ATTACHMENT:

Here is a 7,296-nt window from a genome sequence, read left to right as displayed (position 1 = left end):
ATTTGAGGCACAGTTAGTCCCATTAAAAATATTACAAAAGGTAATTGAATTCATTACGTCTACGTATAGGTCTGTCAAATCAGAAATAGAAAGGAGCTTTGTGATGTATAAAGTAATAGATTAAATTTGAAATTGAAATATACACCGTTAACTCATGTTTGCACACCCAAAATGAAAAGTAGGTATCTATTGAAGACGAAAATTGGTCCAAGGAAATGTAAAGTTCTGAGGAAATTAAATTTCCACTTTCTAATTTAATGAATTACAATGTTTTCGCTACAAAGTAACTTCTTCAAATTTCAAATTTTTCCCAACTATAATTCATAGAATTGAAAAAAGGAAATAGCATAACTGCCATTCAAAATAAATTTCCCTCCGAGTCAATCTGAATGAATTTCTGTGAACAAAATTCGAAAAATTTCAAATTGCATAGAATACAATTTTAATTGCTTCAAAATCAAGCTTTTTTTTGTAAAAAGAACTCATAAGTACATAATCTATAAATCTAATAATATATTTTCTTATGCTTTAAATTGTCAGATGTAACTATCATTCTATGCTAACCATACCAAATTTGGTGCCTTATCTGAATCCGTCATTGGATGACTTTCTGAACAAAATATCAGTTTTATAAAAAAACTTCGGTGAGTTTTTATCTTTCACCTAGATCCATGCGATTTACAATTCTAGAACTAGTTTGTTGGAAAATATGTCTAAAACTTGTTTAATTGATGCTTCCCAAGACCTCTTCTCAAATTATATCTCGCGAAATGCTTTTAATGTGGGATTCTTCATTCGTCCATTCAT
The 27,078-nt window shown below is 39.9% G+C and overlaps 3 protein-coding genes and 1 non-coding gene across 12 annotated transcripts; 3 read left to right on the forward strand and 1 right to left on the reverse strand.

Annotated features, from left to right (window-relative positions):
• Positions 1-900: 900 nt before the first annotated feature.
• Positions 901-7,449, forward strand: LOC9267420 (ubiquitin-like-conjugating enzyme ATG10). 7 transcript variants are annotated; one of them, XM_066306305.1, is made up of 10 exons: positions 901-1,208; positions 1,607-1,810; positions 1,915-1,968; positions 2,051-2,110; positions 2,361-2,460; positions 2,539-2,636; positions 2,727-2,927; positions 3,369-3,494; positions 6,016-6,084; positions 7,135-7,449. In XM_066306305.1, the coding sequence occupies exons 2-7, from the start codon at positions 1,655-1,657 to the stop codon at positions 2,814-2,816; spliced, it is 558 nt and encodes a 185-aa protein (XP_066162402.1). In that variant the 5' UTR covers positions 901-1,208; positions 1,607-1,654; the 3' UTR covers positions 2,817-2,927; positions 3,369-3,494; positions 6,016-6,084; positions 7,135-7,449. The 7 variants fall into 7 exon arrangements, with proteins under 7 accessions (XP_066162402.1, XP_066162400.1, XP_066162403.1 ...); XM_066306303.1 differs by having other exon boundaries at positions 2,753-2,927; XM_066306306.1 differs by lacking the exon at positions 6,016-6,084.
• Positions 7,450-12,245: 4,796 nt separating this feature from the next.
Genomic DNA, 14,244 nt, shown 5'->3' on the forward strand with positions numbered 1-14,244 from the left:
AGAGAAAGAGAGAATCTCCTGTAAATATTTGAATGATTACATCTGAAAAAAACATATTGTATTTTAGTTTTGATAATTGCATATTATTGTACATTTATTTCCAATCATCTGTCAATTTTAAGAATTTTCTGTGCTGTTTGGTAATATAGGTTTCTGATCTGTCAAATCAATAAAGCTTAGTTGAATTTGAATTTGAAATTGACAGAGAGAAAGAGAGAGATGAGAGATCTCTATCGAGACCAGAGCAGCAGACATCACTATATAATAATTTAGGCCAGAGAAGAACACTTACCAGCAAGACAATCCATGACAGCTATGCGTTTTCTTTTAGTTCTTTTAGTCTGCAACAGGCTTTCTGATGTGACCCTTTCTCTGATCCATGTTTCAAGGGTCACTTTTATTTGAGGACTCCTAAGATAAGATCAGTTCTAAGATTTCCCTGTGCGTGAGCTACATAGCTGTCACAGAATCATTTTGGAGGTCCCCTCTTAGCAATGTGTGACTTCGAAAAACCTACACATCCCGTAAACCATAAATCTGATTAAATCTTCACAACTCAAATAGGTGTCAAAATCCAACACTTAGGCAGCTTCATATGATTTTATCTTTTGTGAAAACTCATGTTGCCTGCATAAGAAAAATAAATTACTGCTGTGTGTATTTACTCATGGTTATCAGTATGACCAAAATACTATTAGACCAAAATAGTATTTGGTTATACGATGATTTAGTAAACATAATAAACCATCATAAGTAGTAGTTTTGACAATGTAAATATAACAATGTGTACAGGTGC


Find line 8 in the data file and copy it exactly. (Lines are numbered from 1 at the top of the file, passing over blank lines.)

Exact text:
Genomic DNA, 14,244 nt, shown 5'->3' on the forward strand with positions numbered 1-14,244 from the left: